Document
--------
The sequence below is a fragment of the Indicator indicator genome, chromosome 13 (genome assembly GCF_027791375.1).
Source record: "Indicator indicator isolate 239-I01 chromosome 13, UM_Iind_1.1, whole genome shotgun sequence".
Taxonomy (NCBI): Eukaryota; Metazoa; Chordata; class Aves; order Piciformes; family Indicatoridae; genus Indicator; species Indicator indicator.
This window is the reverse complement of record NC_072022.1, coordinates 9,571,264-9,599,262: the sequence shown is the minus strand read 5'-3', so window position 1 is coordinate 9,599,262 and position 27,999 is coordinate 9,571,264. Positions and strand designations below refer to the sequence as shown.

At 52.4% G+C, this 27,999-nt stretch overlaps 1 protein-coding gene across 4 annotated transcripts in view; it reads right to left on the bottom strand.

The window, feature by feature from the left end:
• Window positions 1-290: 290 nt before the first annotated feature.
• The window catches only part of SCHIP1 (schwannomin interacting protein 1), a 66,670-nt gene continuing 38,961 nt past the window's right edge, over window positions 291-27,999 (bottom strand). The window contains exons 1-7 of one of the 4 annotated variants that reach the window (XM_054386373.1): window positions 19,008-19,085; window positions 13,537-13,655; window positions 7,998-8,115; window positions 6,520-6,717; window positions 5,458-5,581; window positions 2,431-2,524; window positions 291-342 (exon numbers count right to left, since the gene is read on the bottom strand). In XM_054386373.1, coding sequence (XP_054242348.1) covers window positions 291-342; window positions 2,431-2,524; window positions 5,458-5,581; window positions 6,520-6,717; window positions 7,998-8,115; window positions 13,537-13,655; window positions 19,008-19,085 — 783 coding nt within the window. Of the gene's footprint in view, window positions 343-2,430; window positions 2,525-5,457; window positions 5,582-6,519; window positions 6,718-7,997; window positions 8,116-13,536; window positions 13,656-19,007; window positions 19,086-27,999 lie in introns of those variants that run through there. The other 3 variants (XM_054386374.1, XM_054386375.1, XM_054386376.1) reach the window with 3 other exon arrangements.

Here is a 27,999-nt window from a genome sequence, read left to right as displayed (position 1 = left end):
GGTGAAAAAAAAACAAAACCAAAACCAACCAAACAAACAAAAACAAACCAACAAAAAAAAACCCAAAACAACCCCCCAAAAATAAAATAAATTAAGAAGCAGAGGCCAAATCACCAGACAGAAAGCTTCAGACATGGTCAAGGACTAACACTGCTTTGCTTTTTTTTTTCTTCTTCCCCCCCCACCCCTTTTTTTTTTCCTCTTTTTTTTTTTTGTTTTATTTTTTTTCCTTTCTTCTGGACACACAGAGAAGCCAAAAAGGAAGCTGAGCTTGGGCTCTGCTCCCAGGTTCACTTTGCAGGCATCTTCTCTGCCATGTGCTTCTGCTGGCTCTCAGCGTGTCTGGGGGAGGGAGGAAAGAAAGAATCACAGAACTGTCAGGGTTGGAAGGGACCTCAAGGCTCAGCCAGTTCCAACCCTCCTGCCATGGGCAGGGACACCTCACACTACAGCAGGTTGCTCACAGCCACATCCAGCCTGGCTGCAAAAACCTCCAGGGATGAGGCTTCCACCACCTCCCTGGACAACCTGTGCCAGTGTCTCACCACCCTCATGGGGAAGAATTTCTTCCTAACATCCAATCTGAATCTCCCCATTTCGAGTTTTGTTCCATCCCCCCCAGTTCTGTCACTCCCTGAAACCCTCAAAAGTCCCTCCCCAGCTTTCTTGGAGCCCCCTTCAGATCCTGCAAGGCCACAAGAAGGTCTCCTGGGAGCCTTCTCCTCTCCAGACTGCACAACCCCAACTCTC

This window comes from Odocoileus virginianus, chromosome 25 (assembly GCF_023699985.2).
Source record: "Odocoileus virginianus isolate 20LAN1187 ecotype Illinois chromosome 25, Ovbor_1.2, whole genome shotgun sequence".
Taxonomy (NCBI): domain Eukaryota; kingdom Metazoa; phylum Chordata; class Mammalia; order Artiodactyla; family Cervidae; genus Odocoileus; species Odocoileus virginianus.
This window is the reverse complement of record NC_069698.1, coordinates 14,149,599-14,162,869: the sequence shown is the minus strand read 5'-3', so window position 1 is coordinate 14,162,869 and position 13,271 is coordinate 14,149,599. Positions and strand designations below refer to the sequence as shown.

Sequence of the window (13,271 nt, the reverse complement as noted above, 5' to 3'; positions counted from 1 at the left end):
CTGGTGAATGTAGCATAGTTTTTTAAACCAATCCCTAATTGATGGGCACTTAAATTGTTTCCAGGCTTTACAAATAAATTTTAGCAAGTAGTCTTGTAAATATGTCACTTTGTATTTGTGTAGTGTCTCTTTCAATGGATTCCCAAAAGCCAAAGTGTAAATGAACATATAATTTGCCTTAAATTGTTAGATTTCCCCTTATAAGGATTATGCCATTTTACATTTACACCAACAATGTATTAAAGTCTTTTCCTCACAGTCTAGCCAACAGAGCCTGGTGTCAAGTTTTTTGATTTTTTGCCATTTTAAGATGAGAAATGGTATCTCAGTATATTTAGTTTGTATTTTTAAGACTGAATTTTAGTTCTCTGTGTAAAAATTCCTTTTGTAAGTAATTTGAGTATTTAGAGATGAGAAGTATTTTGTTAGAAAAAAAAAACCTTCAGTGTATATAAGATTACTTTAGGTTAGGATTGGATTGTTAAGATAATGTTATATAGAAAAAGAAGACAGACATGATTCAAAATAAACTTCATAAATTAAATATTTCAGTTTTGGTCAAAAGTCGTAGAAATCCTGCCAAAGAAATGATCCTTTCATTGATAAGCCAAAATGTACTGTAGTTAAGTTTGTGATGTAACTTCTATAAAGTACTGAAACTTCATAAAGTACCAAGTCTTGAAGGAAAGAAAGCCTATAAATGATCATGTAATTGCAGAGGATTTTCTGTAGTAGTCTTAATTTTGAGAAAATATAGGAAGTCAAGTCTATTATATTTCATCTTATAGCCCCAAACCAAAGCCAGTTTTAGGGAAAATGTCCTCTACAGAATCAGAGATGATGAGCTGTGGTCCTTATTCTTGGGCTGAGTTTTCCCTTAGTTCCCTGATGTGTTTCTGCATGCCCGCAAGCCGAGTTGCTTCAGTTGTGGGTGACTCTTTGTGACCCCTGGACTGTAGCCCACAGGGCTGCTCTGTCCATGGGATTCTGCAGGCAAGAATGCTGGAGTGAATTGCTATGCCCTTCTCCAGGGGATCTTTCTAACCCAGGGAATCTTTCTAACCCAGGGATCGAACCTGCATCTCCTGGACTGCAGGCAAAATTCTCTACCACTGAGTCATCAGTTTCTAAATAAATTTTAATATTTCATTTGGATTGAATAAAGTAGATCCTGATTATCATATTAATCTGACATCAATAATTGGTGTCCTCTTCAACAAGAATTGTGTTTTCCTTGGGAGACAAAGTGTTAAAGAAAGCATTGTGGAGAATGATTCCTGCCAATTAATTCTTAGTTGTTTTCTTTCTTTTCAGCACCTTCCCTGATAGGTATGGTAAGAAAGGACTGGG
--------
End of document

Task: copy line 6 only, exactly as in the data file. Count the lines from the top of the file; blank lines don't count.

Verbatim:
The window, feature by feature from the left end: